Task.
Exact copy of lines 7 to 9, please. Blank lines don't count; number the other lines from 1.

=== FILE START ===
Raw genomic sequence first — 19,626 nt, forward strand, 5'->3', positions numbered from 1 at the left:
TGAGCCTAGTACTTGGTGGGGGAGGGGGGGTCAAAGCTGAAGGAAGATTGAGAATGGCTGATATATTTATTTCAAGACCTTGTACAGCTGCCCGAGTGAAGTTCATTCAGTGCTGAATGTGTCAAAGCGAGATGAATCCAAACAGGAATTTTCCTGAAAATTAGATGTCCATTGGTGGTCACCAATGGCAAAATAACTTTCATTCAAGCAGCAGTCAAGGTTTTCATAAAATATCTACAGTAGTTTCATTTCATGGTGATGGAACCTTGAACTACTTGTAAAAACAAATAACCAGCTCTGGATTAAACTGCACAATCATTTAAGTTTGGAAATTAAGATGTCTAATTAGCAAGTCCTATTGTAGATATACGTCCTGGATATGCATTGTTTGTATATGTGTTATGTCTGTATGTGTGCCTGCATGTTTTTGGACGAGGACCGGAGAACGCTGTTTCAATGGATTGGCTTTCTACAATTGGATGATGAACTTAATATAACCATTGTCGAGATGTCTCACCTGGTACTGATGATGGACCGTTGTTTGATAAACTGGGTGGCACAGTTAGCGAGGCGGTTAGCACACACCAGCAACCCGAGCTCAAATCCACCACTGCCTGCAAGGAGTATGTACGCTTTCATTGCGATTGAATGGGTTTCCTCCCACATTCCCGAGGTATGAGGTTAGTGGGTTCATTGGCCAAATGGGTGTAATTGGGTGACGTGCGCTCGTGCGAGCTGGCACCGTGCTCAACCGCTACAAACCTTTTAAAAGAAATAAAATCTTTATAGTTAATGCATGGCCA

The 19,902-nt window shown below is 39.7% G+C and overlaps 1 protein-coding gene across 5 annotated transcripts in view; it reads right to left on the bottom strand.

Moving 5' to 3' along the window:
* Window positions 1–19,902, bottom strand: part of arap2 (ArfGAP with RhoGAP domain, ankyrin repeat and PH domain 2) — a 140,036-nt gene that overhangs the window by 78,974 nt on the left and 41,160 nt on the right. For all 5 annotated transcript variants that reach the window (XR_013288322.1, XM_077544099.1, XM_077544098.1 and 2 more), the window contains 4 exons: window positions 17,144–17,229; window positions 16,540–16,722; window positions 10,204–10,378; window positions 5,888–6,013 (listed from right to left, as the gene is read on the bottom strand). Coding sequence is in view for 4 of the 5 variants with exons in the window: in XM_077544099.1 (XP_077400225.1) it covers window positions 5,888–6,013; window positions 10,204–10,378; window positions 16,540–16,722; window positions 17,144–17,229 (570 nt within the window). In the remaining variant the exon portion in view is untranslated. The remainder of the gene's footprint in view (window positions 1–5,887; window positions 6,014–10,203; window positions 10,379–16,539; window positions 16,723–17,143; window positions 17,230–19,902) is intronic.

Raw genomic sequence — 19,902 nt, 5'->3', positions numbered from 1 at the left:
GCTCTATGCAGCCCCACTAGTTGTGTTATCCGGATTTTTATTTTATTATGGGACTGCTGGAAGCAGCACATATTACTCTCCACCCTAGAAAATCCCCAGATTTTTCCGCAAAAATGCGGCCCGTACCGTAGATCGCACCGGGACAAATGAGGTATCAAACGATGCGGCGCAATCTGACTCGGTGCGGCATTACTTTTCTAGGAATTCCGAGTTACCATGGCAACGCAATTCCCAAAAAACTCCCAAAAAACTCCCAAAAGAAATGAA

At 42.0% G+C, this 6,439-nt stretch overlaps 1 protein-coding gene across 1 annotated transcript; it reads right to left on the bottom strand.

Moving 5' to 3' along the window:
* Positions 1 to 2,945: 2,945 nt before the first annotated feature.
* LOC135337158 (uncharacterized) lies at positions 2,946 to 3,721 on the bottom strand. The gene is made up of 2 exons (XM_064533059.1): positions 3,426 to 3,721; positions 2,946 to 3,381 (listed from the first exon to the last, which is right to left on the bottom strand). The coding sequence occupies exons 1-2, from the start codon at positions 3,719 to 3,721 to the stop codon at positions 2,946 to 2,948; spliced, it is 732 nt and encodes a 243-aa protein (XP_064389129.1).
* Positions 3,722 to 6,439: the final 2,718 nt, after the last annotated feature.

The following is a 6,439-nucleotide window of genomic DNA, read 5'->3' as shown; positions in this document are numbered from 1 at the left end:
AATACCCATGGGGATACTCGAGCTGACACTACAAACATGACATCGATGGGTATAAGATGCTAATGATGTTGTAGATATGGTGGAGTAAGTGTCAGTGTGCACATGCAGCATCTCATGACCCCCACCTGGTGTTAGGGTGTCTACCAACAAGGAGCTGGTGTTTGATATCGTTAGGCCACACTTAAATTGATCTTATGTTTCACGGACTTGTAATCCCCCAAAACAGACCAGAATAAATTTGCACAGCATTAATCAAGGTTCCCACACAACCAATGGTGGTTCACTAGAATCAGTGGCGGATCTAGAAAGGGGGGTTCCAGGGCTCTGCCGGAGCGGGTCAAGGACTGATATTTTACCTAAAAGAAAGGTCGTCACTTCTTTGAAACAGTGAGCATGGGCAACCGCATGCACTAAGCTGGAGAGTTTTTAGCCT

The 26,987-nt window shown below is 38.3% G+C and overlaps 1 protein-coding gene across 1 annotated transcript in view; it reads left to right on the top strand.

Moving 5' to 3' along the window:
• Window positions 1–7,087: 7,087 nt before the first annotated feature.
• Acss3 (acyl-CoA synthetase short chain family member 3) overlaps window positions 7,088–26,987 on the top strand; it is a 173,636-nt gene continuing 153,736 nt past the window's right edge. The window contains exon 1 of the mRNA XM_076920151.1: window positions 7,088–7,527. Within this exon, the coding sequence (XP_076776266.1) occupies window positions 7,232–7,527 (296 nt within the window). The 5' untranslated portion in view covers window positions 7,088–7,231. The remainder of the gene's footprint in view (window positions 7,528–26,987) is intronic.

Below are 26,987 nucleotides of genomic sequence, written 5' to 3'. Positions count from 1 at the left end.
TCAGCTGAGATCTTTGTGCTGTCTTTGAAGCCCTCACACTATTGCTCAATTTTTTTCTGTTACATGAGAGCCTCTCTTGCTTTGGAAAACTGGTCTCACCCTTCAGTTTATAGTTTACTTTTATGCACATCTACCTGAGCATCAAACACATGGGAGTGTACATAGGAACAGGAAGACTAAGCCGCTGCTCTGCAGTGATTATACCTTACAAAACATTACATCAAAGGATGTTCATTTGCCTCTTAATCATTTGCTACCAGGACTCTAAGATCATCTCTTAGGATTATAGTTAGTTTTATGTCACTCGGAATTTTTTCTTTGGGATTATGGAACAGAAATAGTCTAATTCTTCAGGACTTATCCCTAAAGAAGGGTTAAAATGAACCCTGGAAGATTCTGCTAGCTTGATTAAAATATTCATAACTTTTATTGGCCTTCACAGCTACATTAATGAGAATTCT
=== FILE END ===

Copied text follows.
GCTCTATGCAGCCCCACTAGTTGTGTTATCCGGATTTTTATTTTATTATGGGACTGCTGGAAGCAGCACATATTACTCTCCACCCTAGAAAATCCCCAGATTTTTCCGCAAAAATGCGGCCCGTACCGTAGATCGCACCGGGACAAATGAGGTATCAAACGATGCGGCGCAATCTGACTCGGTGCGGCATTACTTTTCTAGGAATTCCGAGTTACCATGGCAACGCAATTCCCAAAAAACTCCCAAAAAACTCCCAAAAGAAATGAA

At 42.0% G+C, this 6,439-nt stretch overlaps 1 protein-coding gene across 1 annotated transcript; it reads right to left on the bottom strand.

Moving 5' to 3' along the window: